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What is it?
Wrist pain can result from injuries, repetitive overuse, and long-term conditions.  Common causes of pain on the pinkie-side (“ulnar” side) of the wrist are: wrist meniscus injuries of the triangular fibrocartilage complex (TFCC), above the wrist injuries of the distal radioulnar joint (DRUJ), ulnar impaction syndrome, and irritation of the wrist tendons (extensor and flexor carpi ulnaris).

Acute:  A fall or a painful twist of the wrist under a heavy load can result in a TFCC or DRUJ injury. When the DRUJ is injured, patients may hear a pop and notice a prominence on the backside of their wrist 2.  Small wrist bone (carpal) fractures may result from a fall onto an outstretched (extended) wrist or from a direct blow to the back of the wrist. 

Chronic:  Long-term pain may be the result of an old injury to the elbow, wrist, or hand, or an inflammatory condition.  Ulnar impaction may be the result of the shape of the wrist at birth 2.  Overuse can also result in a TFCC injury.


  • Pain over the pinkie-side (ulnar) of the wrist with or without boney prominence
  • Tenderness when pressing on wrist (carpal) bones may indicate a wrist bone fracture, bone bruising, or a stress injury, particularly of the lunate, one of the bones in the wrist.
  • Greater strength turning the palm to the ground compared to when turning the palm upwards (pronation > supination)

Subluxation or a feeling of the bones moving out of place; clicking or popping with or without pain

Sports Medicine Evaluation and Treatment
A sports medicine physician will review an athlete’s history and perform a physical exam, focusing on: the specific location of pain or symptoms, range of motion, strength, and movement of the wrist bones.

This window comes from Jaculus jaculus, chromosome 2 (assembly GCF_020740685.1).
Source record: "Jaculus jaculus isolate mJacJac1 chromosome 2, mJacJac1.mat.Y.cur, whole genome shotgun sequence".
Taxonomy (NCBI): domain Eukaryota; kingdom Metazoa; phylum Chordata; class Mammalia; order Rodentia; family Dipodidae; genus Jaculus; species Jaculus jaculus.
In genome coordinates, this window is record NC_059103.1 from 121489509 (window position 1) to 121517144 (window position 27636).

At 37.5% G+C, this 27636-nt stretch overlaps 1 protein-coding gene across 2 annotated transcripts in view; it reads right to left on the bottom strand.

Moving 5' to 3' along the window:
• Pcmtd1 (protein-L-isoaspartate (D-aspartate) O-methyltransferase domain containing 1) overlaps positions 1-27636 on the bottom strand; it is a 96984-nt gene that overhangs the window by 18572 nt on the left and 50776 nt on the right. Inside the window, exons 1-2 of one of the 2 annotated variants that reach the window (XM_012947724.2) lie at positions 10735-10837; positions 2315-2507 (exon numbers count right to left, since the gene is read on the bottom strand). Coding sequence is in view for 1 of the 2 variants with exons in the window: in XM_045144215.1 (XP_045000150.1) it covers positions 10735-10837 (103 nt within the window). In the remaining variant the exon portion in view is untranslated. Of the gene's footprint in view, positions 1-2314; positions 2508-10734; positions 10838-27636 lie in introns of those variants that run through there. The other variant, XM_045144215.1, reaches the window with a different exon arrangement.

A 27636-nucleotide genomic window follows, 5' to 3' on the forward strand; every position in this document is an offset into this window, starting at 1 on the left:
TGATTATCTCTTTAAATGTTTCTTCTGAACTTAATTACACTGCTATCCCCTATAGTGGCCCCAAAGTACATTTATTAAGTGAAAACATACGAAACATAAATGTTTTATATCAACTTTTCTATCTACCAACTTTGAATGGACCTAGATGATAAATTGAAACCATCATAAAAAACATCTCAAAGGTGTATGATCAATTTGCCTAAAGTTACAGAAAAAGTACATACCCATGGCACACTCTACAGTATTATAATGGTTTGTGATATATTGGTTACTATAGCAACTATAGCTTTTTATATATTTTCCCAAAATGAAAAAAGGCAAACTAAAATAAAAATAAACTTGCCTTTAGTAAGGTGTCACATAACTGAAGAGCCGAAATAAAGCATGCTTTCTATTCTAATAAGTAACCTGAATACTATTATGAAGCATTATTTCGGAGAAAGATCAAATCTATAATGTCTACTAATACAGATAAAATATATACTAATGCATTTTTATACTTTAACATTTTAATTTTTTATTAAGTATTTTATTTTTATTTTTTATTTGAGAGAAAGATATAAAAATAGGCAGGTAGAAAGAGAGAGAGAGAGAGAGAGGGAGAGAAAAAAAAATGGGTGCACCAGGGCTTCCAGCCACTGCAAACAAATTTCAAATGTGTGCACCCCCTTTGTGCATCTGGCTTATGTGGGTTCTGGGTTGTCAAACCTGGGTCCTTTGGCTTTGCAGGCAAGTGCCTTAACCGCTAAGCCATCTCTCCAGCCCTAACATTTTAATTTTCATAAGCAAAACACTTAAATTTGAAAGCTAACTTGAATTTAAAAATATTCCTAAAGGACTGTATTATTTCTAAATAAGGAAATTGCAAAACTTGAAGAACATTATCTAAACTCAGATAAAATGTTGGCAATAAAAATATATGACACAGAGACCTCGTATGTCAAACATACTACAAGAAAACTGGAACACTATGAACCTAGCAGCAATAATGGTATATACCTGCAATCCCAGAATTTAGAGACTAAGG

Imaging test of the wrist help in the evaluation of ulnar-sided wrist pain:

  • Radiographs (X-rays) evaluate for fracture and position of the wrist bones.
  • Magnetic resonance imaging (MRI) can be used to evaluate for stress reactions or fractures in the wrist bones,ulnar impaction syndrome, DRUJ injury, or tears of the TFCC.
  • Ultrasound can be used to evaluate tendon injuries.

Injections can be helpful in diagnosing and treating wrist pain.  Most injuries can be treated with rest, activity modification, and bracing.  Tendonitis may respond well to nonsteroidal anti-inflammatory drugs and ice. 

TFCC and DRUJ injuries and ulnar impaction syndrome may need to be evaluated by an orthopedic surgeon if symptoms are not improving.

Injury Prevention

  • The athlete should warm up with stretching.
  • A thorough rehabilitation and return-to-play program following an injury is important for future success because a prior injury is a set up for future injury.
  • Injury prevention for adults should be focused on reducing overuse injuries.  For example, in tennis, proper technique should be taught, competitive play limited, and training volumes should be reduced1.

For youth, cross training, not specializing in one sport and intermittent rest can be protective.  Limiting hours of play and number of competitions a year may reduce injury 1.

Return to Play
Activities should begin with shorter distances, lighter resistance, and a slower pace. Initially, bracing or taping may be needed to protect and support the wrist.  Eventually, strengthening will take the place of the brace.

AMSSM Member Authors: Authors: Cassidy M. Foley D.O., edited by Neeru Jayanthi M.D.

1Jayanthi N, Esser S. Racket Sports. Current Sports Medicine Reports. 2013;12(5);1-8.

2Sachar K. Ulnar-sided wrist pain: evaluation and treatment of triangular fibrocartilage complex tears, ulnocarpal impaction syndrome, and lunotriquetral ligament tears. Journal of Hand Surgery. 2012;37A:1489-1500


Category: Hand and Wrist,






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